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title: 'Mount Vernon signal. (Mt. Vernon, Ky.) 18??-current, May 31, 1912, Image 2',
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Ml". VERNON SIGN
Friday, May 31, 1912
Published every Friday by
EDGAR S. ALBRIGHT.
UBSCRIPTION ONE YBAR $I.OO
Advertising rates made known on
KENTUCKY PRESS ASSOCIATION
I .-.MWMiaa T-iiiiiifhi ff nri-
IILiil 1 1 Mil
Messrs George Martin, "W. A.
Rice, Bernard Hagan and others
attended the conclave at Paris
Ky, Wednesday and Thursday.
S. E. Penniugton is repairing
the Eight Gable Restaurant. J.
M. Foure is building a new
residence on Main St. and is
ainting his house himself.
This may seem strange that a
blind man could paint but he is
doing a splendid job. W. M.
Preston has returned from
Louisville. J. A. Oliver was in
Mt. Vernon Tuesday. We see
in the columns of the Signal a
letter from Mr. W. J. Sparks
and we note that he asked that a
pike be buili from Mt. Vernon to
Pine Hill. This is all right but
he stoped five miles too soon and
we had a talk with Judge Lewis
and he said it was certain that a
pike would be Built to Pine Hill
in the near future and eventually
to Livingston. We are not so
much interested in the pike as
we are in a bridge. Give us a
bridge across the river and we
will not name the pike. So you
will find us camping on your
trail until this is done. Miss
Nettie Rice has returned- from
J. P. E. Drummondsisin Knox
ville this week. Mrs. J. B.
Hayes received a message Tues
day that one of Ed Quinns child
ren was very sick and she left for
Paris on the noon train. G. D.
Cook is sick at this writing. R.
M. Proctor, of Mt. Vernon, is
working here a few days while
John Mullins is taking a lay off.
Rev. D. G. Combs, of Morehead
Ky., was here Sunday enroute to
Mt. Vernon to hold a series of
meetings. The following gentle
men were here from Mt. Vernon
Saturday: Atty. E. R. Gentry,
Sheriff T. J-. Niceley and Judge
S. D. Lewis. J. P. E. Drummond
was in Mt Vernon Friday on
business. Mrs. Maggie Martin
has returned from East Bern
stadt. Roy Britton, the expert
paper hanger, of Mt. Vernon,
was here last week doing work
for C. A. Blanford and R. J.
Lemonds. Mrs. W. T. Amyx
and little son, Clifford, were
visiting in Mt. Vernon Thursday.
There were services at the
Baptist Church Saturday and
Sunday conducted by the Rev.
Thomas Mullins and Miss Julia
Durham went to Jellico Friday
night and were married. We
havent learned whether there
were any parental objections or
whether they wanted a pleasure
trip. Miss Julia is the beautiful
daughter of Newt Durham and
Tom is tha son of Mrs. Nathan
McWhorter. May roses bedeck
their path. John Mullins was in
Stanford Saturday. He is all
smiles now. We imagine lie
saw his best girl while there.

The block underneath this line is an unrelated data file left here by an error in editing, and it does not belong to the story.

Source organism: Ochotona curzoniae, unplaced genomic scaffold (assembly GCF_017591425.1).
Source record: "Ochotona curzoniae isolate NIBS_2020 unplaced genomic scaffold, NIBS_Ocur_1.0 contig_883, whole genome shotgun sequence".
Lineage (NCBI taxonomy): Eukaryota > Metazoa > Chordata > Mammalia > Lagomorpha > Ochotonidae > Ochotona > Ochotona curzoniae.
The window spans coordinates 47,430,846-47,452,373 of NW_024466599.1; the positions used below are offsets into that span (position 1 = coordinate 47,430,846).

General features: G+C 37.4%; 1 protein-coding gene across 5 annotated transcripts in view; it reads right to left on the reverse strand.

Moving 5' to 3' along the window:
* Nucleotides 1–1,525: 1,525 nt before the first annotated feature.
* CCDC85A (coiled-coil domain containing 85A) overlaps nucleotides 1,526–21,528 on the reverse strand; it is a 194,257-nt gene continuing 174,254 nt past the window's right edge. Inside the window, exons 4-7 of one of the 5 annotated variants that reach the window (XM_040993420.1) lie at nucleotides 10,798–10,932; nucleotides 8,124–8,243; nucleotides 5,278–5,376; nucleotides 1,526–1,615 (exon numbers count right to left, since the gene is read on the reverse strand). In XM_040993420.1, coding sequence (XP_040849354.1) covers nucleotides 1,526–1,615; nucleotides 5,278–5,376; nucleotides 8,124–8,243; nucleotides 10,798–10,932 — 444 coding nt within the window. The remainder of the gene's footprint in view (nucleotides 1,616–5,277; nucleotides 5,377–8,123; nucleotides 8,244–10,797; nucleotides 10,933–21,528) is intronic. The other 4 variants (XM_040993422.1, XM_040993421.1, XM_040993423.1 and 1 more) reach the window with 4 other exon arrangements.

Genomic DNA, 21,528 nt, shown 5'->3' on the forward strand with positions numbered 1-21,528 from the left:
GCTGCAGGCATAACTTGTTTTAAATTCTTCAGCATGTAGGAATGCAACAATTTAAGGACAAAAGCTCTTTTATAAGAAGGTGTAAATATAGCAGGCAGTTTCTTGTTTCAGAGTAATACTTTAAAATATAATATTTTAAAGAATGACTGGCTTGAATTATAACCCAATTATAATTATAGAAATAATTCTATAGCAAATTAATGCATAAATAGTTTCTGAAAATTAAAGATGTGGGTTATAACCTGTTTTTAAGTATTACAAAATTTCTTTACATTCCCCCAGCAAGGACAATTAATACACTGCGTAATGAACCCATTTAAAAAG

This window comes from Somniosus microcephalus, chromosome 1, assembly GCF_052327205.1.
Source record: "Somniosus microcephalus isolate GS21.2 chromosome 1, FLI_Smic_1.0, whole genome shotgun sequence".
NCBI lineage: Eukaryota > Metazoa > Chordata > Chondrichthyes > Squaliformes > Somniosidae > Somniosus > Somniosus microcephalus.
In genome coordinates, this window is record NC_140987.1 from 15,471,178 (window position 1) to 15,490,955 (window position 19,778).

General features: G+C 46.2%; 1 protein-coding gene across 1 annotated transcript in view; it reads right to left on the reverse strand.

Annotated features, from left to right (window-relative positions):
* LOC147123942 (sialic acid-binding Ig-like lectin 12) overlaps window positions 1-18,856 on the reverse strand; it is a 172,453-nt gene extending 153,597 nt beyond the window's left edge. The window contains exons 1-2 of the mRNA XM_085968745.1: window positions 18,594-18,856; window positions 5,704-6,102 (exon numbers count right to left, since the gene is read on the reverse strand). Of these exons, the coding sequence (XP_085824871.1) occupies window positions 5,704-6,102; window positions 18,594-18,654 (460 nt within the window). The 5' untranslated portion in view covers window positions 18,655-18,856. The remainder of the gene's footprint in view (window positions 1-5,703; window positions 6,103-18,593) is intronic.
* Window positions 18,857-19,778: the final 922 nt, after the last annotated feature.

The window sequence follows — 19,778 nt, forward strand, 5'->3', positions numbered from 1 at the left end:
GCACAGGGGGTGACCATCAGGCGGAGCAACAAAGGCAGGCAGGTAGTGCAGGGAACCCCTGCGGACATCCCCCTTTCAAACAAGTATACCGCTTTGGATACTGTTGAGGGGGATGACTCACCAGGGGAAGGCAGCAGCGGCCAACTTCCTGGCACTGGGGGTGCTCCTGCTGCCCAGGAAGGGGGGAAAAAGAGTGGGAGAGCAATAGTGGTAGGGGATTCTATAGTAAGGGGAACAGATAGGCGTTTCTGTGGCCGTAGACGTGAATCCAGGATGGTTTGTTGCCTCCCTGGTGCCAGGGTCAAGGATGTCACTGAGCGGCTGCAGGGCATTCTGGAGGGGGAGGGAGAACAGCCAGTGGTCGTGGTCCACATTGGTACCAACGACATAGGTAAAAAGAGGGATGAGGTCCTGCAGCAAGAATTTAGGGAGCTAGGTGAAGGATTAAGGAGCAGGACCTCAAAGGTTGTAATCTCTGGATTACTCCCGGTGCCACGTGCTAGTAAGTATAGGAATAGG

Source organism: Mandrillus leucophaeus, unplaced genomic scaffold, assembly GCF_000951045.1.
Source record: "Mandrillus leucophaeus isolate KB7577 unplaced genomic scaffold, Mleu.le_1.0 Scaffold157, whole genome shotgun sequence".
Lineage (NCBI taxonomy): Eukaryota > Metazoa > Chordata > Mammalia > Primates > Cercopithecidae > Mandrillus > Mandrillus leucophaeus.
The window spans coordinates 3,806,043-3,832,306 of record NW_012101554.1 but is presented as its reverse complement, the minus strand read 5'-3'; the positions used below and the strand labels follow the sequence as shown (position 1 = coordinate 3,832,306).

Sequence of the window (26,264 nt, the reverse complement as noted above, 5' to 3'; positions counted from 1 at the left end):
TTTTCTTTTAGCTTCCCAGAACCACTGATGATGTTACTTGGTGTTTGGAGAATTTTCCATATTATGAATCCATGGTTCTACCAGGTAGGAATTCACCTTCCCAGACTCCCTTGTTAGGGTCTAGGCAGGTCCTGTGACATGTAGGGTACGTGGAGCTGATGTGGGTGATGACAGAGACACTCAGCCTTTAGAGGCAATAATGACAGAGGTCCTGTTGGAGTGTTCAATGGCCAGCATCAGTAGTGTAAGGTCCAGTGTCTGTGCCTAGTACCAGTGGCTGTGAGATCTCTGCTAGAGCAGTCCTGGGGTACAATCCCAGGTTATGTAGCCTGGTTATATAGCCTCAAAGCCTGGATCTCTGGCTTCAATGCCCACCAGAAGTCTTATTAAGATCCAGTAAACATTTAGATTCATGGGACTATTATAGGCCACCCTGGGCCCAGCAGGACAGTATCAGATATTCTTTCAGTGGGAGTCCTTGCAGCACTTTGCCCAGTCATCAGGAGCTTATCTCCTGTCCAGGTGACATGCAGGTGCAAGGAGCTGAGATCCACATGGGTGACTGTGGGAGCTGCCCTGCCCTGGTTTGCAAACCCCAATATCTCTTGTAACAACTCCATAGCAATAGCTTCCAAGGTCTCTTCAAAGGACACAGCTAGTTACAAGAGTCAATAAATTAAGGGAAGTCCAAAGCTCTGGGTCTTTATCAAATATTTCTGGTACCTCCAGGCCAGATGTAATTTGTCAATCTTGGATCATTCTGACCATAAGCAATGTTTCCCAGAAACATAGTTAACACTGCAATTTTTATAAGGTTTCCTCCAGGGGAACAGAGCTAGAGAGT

Mrs. A, A. Albright and little son
of Lebanon Junction has been
visiting Mrs. J. T. Omary for a
few days. R. S. Martin, of
Brodhead, was here Tuesday,
Mr. Martin is in the seventies
and, is still full of life. He talked
of Champ Clark and thinks his
chances are good. L. G Farmer
jsl McEee, Jackson county, was
here Sunday. Mr. and Mrs.
Fred Cottongim, of Bertha, are
visiting Mr. and Mrs. W. H.
Cottongim. Egbert Herd of
London, is working a few, days
at the depot here. Butch Mc
Clure, of Mt. Vernon, was here
Saturday. Hugh Stewart is
visiting relatives in Cincinnati
George Hellard who had .his
foot mashed a few days ago is
rapidly improving. The tracks I
in tbe Livingston yar a are to be
OLLOWlNO the battleship pa
rade into San Francisco har
bor at the opening of the Pan
ama-Paciflc International ex
position there will be a program ol
events of world interest and impor
tance in a succession of two montbt
apart interspersed with lesser events-
racht races and motorboat races of ai
international character for great tro
pules and cash prizes, aviation meet
with the famous bird men of tb
world, Olympic games In which th
athletes of the world will take part, iu
tercollegiate contests, automobile race
In which the holders of the world!?
records will participate iu the automo
biles of every nation, military munen
vers in which the crack Infantry and
cavalry of this and other uatious wil
participate upon an extended scale
The location of the exposition give
widest scope for the greatest interna
tional sports program in history. The
auto races will pass into Golden Gat
tiark before the concrete coliseum
which will have a seating capacity of
75,000 people. The military maneu
vers and Olympic games will also be
Held in the stadium. On San Francis
co bay motorboats will vie for tho
world's records before tho Harbor View
-ite of the exposition. " The yachtsmen
of the world will sail from Europe
icross the Atlantic to New York and
hen through the Panama canal to San
The Panama-Pacific International ex
position was first proposed by Mr. It.
D. Ilale, a merchant of Sap Francisco,
:n 1901. Mr. Hale wrote a letter to the
.Merchants' association, and the Idea
took Hko wildfire. At that time it was
anticipated that the canal would bo
opened in 1913, and 1913 was the date
set for the exposition. An organiza
tion of the commercial bodies begun
the preliminary work, but in 1000 came